Electromagnetic Waves

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I've already figured that oscillating charges produce electromagnetic waves...but if the charge was simply in translational motion through space, would that produce EM waves?
 

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  • #2
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no..
 
  • #3
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no??
 
  • #4
atyy
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If a charge is stationary and not radiating in reference frame R, then in any other reference frame S moving at constant velocity relative to R, the charge will be moving at a constant velocity, but not radiating. This is because radiation is light, and light has the same speed in R and S. So if it radiates S, it must radiate in R, contradicting our initial assumption.

A uniformly accelerating charge will radiate, since acceleration is absolute.
 
  • #5
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I see...somewhat...thanks for the clarification

An additional question...lets say that the reference frame S was accelerating...how would this change?
 
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  • #6
atyy
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An additional question...lets say that the reference frame S was accelerating...how would this change?

I don't know off the top of my head, Maxwell's equations look weird in accelerating frames. It's usually easier to do classical physics in inertial frames. In inertial frames, only accelerating charges radiate.

In quantum field theory, there is the "Unruh effect" in which an accelerating observer sees radiation due to his acceleration.
 
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I see...thanks
 
  • #8
olgranpappy
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I've already figured that oscillating charges produce electromagnetic waves...but if the charge was simply in translational motion through space, would that produce EM waves?

A charge in uniform motion through a medium (i.e., not through vacuum) actually can radiate. This is not in contradiction with the theory of relativity simply because in the presence of a medium there *is* a prefered frame (the frame in which the medium is at rest). Thus, if we try and "boost" such that the particle is at rest then the entire medium will be in motion.

An example of the above type of radiation is "Cherenkov radiation" (see PF library for more info). Also, a type of radiation called "transition radiation" can occur for a particle in uniform motion (but again this depends on the presence of a medium).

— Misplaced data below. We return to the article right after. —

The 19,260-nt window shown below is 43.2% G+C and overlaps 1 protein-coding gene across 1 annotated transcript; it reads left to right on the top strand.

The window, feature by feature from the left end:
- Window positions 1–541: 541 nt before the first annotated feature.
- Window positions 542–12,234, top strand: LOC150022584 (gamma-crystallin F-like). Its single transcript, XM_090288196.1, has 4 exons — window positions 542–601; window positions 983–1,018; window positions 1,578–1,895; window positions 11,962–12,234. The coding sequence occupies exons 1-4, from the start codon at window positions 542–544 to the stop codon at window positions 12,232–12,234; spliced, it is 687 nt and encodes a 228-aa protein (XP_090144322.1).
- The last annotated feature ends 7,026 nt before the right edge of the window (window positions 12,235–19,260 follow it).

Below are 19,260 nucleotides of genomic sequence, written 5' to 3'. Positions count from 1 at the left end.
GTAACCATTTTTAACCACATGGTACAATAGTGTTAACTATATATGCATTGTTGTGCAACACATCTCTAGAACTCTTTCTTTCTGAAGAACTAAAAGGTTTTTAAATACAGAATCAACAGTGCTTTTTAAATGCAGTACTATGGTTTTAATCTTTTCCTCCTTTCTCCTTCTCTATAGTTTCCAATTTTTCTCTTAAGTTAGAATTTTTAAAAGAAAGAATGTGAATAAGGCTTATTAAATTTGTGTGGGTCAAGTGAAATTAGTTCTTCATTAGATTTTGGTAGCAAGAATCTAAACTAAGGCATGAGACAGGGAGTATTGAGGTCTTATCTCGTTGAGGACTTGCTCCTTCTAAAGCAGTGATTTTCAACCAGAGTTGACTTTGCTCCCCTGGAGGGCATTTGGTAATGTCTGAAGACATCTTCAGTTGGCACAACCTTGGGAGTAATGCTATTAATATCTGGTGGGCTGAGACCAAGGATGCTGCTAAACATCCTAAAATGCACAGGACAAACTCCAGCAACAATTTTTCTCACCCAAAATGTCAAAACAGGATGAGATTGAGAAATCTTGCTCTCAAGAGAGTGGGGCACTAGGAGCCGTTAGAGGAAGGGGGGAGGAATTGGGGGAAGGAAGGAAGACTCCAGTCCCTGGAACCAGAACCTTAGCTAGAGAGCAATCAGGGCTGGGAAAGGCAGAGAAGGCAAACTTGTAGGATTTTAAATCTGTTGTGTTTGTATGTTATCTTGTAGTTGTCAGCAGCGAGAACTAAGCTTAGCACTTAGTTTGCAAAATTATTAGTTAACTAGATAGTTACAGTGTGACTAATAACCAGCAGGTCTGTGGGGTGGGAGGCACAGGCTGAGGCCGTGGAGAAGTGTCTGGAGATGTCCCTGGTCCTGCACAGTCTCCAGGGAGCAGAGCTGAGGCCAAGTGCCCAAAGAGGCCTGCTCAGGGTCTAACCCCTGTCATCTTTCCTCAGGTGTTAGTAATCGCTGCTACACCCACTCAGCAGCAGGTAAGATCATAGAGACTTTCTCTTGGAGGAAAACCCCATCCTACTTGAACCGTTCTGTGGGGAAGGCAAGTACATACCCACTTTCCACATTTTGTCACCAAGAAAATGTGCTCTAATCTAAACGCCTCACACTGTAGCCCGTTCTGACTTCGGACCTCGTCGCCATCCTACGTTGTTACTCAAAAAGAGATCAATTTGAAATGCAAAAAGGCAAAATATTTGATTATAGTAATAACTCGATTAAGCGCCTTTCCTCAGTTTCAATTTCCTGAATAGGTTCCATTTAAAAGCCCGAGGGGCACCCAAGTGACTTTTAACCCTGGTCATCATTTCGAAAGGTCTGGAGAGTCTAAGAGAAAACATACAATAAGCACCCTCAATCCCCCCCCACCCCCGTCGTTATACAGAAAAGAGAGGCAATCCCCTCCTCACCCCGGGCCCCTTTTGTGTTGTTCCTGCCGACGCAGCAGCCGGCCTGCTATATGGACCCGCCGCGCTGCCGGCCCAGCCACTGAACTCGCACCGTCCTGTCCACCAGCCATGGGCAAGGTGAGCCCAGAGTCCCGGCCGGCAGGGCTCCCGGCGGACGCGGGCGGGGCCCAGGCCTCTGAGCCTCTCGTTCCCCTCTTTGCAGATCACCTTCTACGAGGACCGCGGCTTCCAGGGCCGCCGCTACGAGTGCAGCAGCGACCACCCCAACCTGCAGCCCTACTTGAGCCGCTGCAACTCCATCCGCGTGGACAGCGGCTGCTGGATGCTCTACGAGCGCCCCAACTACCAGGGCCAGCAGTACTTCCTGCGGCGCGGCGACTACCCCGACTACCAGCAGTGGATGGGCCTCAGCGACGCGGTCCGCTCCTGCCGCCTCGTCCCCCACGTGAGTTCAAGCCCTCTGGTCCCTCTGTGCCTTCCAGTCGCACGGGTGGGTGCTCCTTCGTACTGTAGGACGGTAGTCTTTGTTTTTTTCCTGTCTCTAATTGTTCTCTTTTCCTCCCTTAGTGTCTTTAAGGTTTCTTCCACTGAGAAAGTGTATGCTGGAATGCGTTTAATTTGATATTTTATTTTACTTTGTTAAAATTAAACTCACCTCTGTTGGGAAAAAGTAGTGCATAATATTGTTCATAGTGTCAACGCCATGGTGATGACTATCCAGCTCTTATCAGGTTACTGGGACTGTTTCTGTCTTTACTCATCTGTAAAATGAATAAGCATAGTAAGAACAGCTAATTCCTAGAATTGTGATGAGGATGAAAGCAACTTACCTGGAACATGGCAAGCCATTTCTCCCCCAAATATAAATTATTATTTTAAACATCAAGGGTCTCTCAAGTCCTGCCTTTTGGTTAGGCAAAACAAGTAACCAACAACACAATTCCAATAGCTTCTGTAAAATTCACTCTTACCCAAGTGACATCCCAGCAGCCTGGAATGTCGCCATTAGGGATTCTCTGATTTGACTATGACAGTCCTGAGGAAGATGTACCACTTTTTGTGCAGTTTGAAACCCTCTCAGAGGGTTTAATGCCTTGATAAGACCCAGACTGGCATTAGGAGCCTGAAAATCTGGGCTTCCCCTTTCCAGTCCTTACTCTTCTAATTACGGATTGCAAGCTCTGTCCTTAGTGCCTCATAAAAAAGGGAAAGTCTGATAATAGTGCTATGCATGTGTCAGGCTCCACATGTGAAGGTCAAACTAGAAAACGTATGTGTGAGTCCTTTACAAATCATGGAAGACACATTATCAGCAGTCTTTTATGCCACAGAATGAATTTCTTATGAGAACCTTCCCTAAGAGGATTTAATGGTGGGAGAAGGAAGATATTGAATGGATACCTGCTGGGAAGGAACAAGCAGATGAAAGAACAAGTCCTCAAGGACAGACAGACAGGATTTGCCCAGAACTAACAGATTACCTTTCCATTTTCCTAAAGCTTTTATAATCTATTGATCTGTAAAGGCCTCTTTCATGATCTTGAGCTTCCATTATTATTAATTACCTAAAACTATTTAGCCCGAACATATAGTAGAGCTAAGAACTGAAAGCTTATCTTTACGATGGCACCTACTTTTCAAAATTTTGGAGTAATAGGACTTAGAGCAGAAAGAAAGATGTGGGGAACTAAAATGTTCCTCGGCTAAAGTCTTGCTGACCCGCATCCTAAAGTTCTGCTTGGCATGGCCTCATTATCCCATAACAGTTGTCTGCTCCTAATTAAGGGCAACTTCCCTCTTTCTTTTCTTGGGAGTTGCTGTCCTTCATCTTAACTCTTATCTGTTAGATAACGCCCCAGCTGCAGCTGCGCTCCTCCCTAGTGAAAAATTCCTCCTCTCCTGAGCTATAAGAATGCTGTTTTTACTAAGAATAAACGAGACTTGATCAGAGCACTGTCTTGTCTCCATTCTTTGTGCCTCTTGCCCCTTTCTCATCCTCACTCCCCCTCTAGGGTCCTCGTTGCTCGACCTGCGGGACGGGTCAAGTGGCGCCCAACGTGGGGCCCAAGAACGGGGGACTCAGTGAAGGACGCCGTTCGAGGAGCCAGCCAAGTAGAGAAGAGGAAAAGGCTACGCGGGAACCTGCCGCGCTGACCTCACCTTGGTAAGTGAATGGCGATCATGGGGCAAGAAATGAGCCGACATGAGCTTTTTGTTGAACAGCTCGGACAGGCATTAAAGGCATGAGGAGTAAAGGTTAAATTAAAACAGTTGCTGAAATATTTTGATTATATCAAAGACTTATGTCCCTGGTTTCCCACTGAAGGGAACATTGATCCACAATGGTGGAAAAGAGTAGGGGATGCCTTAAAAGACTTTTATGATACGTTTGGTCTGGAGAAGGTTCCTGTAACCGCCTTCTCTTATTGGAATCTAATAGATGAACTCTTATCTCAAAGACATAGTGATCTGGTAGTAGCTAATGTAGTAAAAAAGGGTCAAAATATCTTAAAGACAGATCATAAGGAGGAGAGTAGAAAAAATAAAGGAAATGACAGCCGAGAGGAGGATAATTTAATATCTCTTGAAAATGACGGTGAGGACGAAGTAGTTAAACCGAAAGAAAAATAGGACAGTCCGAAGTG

• #9
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A stationary charge has a stationary electromagnetic field surrounding it....You can tell because if you place another similar charge nearby, both stationary, they repel each other. The field is present regardless of motion, but what you observe changes with relative motion:

When relative velocity occurs, electromagnetic waves induce emf....If you move in the right way relative to a moving charge you may detect the magnetic portion of the field...or not...depending on whether there is relative motion..

For a stationary charge with a stationary observer: you see only an electric field. Start moving and you see only a magnetic field....motion tranforms between the two:

from http://en.wikipedia.org/wiki/Electromagnetic_field: [Broken]
The field can be viewed as the combination of an electric field and a magnetic field. The electric field is produced by stationary charges, and the magnetic field by moving charges (currents); these two are often described as the sources of the field.

Reciprocal behavior of electric and magnetic fields
The two Maxwell equations, Faraday's Law and the Ampère-Maxwell Law, illustrate a very practical feature of the electromagnetic field. Faraday's Law may be stated roughly as 'a changing magnetic field creates an electric field'. This is the principle behind the electric generator.

The Ampère-Maxwell Law roughly states that 'a changing electric field creates a magnetic field'. Thus, this law can be applied to generate a magnetic field and run an electric motor.
 
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  • #10
Dale
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A charge in uniform motion through a medium ... An example of the above type of radiation is "Cherenkov radiation" (see PF library for more info).
Umm, a particle emitting Cherenkov radiation is undergoing enormous acceleration as it slows down to below the speed of light relative to the medium.
 

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